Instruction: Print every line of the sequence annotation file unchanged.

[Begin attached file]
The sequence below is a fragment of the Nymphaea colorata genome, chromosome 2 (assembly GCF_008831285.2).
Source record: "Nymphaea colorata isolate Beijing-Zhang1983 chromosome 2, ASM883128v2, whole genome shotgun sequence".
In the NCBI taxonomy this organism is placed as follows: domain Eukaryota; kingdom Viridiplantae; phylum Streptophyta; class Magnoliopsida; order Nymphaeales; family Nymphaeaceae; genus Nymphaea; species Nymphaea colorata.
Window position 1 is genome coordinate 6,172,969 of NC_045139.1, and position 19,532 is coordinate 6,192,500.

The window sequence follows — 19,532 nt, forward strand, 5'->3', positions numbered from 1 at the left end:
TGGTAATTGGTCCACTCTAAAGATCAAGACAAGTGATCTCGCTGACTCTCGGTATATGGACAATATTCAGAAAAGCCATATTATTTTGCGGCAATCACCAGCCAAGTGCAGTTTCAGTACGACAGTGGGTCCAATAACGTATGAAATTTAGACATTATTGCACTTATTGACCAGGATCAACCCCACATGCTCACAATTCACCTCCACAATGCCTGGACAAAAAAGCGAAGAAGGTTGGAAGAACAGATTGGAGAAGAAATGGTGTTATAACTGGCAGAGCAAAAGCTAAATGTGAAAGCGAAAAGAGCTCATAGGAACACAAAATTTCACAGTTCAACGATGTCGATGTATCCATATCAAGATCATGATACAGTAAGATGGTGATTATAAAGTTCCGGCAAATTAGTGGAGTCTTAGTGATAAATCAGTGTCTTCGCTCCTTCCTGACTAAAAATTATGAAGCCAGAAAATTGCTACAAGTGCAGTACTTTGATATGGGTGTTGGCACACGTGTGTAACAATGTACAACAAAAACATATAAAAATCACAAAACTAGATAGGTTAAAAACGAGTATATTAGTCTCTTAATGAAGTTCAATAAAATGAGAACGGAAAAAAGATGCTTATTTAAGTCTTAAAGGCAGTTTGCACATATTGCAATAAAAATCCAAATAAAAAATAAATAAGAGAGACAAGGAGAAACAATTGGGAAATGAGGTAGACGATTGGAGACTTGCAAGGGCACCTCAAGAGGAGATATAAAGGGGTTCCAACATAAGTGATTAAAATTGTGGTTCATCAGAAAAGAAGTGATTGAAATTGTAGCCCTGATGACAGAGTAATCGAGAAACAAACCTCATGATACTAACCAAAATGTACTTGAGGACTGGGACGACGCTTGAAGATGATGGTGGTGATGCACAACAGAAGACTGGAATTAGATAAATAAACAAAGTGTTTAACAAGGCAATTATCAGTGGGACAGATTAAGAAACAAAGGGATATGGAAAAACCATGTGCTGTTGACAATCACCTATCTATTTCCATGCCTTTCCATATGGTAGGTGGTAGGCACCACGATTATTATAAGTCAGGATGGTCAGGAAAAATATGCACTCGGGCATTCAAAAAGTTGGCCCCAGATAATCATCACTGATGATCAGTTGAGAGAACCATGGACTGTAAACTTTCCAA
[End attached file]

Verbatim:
The sequence below is a fragment of the Nymphaea colorata genome, chromosome 2 (assembly GCF_008831285.2).
Source record: "Nymphaea colorata isolate Beijing-Zhang1983 chromosome 2, ASM883128v2, whole genome shotgun sequence".
In the NCBI taxonomy this organism is placed as follows: domain Eukaryota; kingdom Viridiplantae; phylum Streptophyta; class Magnoliopsida; order Nymphaeales; family Nymphaeaceae; genus Nymphaea; species Nymphaea colorata.
Window position 1 is genome coordinate 6,172,969 of NC_045139.1, and position 19,532 is coordinate 6,192,500.

The window sequence follows — 19,532 nt, forward strand, 5'->3', positions numbered from 1 at the left end:
TGGTAATTGGTCCACTCTAAAGATCAAGACAAGTGATCTCGCTGACTCTCGGTATATGGACAATATTCAGAAAAGCCATATTATTTTGCGGCAATCACCAGCCAAGTGCAGTTTCAGTACGACAGTGGGTCCAATAACGTATGAAATTTAGACATTATTGCACTTATTGACCAGGATCAACCCCACATGCTCACAATTCACCTCCACAATGCCTGGACAAAAAAGCGAAGAAGGTTGGAAGAACAGATTGGAGAAGAAATGGTGTTATAACTGGCAGAGCAAAAGCTAAATGTGAAAGCGAAAAGAGCTCATAGGAACACAAAATTTCACAGTTCAACGATGTCGATGTATCCATATCAAGATCATGATACAGTAAGATGGTGATTATAAAGTTCCGGCAAATTAGTGGAGTCTTAGTGATAAATCAGTGTCTTCGCTCCTTCCTGACTAAAAATTATGAAGCCAGAAAATTGCTACAAGTGCAGTACTTTGATATGGGTGTTGGCACACGTGTGTAACAATGTACAACAAAAACATATAAAAATCACAAAACTAGATAGGTTAAAAACGAGTATATTAGTCTCTTAATGAAGTTCAATAAAATGAGAACGGAAAAAAGATGCTTATTTAAGTCTTAAAGGCAGTTTGCACATATTGCAATAAAAATCCAAATAAAAAATAAATAAGAGAGACAAGGAGAAACAATTGGGAAATGAGGTAGACGATTGGAGACTTGCAAGGGCACCTCAAGAGGAGATATAAAGGGGTTCCAACATAAGTGATTAAAATTGTGGTTCATCAGAAAAGAAGTGATTGAAATTGTAGCCCTGATGACAGAGTAATCGAGAAACAAACCTCATGATACTAACCAAAATGTACTTGAGGACTGGGACGACGCTTGAAGATGATGGTGGTGATGCACAACAGAAGACTGGAATTAGATAAATAAACAAAGTGTTTAACAAGGCAATTATCAGTGGGACAGATTAAGAAACAAAGGGATATGGAAAAACCATGTGCTGTTGACAATCACCTATCTATTTCCATGCCTTTCCATATGGTAGGTGGTAGGCACCACGATTATTATAAGTCAGGATGGTCAGGAAAAATATGCACTCGGGCATTCAAAAAGTTGGCCCCAGATAATCATCACTGATGATCAGTTGAGAGAACCATGGACTGTAAACTTTCCAA